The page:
IMF Kutná Hora 2017

Thursday / June 11 / 4:30 p.m. / Church of St. John Nepomucene





The complete 32 Piano Sonatas by Ludwig van Beethoven (1770-1827) – Programme VI.

Op. 54, Op. 57, Op. 78, Op. 79, Op. 81a


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Regardless of the two-and-a-half century that will have elapsed later this year, in December, from the birth of Ludwig van Beethoven, his music sounds very much as if it was written a couple of days ago. The essential instrument to him was the piano. This is amply evidenced by his output of five concertos for piano and orchestra, dozens of chamber compositions with piano and, apart from a plethora of variations, bagatelles and smaller-scale pieces, above all his thirty-two sonatas for the instrument. They will be presented here in their completeness, offering the audience a listening experience tracing the fascinating journey from early works by Haydn´s young, ambitious pupil, all the way to products of the final years in the life of a composer deprived of hearing. No two of these sonatas resemble each other. In their sum, they encompass the full scale of human emotions. Attached to the titles of some of them are attributes relating to their character or inspirational impulse: Pathétique, Les Adieux, The Tempest, and the like.

Beethoven was himself one of the most brilliant virtuoso pianists of his time. So long as he was able to, he performed his works, manifesting improvisational skills that were deemed peerless by his contemporaries. Beyond all this, he deserves a similarly high merit for influencing the development of piano as an instrument: he kept abreast of all the innovations introduced by leading makers, and took due account of newly invented features in his own compositions. He took advantage of the full range of the keyboard, getting as close as possible to the magnificence of the orchestral sound.

A listener doesn´t need to be formally trained in music to appreciate with the utmost immediacy the communicative power of Beethoven´s music. You are welcome here to fall under the spell of of music by one of the most passionate composers, in the brilliant interpretation of Konstantin Lifschitz.

Flanked by the “Waldstein” Sonata and its “reverse side”, the “Appassionata”, the Sonata in F major is much more modest in terms of both scale and import. It would almost seem to be a torso, or an unfinished plan for something greater.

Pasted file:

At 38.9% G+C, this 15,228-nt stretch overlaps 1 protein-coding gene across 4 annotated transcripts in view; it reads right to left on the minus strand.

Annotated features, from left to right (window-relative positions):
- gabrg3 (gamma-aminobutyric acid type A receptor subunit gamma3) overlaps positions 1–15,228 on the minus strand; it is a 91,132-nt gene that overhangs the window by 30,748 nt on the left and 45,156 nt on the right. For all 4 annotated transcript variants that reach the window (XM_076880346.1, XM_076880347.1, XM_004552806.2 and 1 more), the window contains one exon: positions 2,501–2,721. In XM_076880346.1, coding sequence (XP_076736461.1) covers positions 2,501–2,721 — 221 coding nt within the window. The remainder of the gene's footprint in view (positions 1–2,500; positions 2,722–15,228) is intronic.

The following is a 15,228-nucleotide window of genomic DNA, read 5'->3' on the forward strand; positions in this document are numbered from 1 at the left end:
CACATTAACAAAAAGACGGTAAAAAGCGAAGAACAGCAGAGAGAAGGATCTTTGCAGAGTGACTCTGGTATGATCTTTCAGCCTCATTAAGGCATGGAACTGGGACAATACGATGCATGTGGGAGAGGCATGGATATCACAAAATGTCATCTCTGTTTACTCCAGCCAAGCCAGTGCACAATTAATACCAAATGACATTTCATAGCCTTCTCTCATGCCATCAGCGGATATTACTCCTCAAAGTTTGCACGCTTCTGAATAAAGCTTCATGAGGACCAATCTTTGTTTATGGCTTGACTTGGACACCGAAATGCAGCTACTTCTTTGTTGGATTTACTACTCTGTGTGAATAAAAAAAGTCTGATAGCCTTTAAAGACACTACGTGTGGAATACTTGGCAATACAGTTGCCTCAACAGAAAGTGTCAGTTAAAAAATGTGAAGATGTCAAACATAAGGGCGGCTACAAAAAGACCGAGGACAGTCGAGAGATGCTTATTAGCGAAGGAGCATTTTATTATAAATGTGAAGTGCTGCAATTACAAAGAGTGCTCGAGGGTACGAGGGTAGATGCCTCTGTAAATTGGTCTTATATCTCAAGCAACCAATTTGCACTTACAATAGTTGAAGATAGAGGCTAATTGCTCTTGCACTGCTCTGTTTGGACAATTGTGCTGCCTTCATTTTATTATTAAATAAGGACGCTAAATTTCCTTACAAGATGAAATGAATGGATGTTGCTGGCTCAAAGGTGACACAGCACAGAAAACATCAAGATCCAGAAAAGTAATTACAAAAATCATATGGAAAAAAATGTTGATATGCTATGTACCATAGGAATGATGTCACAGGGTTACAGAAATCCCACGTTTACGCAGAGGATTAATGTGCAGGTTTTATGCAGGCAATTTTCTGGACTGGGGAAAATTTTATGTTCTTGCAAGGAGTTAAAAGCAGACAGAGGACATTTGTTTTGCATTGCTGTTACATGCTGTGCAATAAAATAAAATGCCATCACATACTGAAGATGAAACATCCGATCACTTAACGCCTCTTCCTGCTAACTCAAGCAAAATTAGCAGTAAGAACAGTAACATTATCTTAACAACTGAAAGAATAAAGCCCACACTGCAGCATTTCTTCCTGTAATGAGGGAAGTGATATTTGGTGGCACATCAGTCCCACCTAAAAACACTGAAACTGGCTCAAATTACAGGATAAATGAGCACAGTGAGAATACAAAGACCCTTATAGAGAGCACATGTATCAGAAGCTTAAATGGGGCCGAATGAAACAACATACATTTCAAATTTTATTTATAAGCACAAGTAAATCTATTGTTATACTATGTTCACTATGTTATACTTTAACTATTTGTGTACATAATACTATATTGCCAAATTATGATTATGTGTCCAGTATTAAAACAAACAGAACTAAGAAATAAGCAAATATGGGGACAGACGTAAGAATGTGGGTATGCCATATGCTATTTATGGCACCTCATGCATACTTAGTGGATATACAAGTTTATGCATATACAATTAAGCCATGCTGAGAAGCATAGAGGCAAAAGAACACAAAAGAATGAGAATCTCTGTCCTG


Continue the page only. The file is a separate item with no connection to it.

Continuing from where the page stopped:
In its turn, the Sonata in F minor, Op. 57 is immensely popular. It, too, exerted far-reaching influence on an entire epoch in music that ensued. Its impact on the listener is indeed overwhelming. Here, Beethoven uses the keyboard to build up a thrilling drama of Shakespearean dimensions. The main theme emerges out of nowhere, ghost-like, and suddenly a battle is unleashed on an interplanetary scale. With the “Appassionata”, Beethoven adds finishing touches to the type of large-scale concert sonata. With the devices at his disposal, he could not reach further as regards dramatic impact.

The following Sonata in F sharp major is much more intimate, tender and poetic, on a scale limited to two movements. Much valued by Beehoven himself, it may have been linked with some purely personal connotations.

The Sonata in G major can be characterized as a sonata facile, a simple piece and obviously a byproduct of the composer´s work on the “Emperor” Concerto.

A personal undertone is clearly present in the Sonata in E flat major, Op. 81a – Beethoven superscribed its three opening chords with the note “Lebewohl!” (“Farewell!”), in response to a situation where his friend and patron, the Archduke Rudolf, had to leave Vienna besieged by Napoleon´s armies. Its message is ultimately optimistic, though, as the movement denoted Parting is duly followed by Reunion.

sleeve-note: Dita Hradecká / translation: Ivan Vomáčka

Complete 32 Piano Sonatas by Ludwig van Beethoven (1770–1827)

Konstantin Lifschitz – piano

Church of St. John Nepomucene, 4:30 p.m.

BEETHOVEN IIn Haydn´s Footsteps / Saturday, June 6

Sonatas Opp. 2 & 7


BEETHOVEN IIThe Birth of a Genius / Sunday, June 7

Sonatas Opp. 10 & 22


BEETHOVEN III / Pathétique / Monday, June 8

Sonatas Opp. 13, 14 & 49


BEETHOVEN IV  / Moonlight / Tuesday, June 9

Sonatas Opp. 26, 27 & 28


BEETHOVEN VTempest / Wednesday, June 10

Sonatas Opp. 53 & 31

BEETHOVEN VI / Appassionata / Thursday, June 11

Sonatas Opp. 54, 57, 78, 79 & 81a


BEETHOVEN VII / Monument / Friday, June 12

Sonatas Opp. 90, 101 & 106


BEETHOVEN VIIITowards New Shores / Saturday, June 13

Sonatas Opp. 109, 110 & 111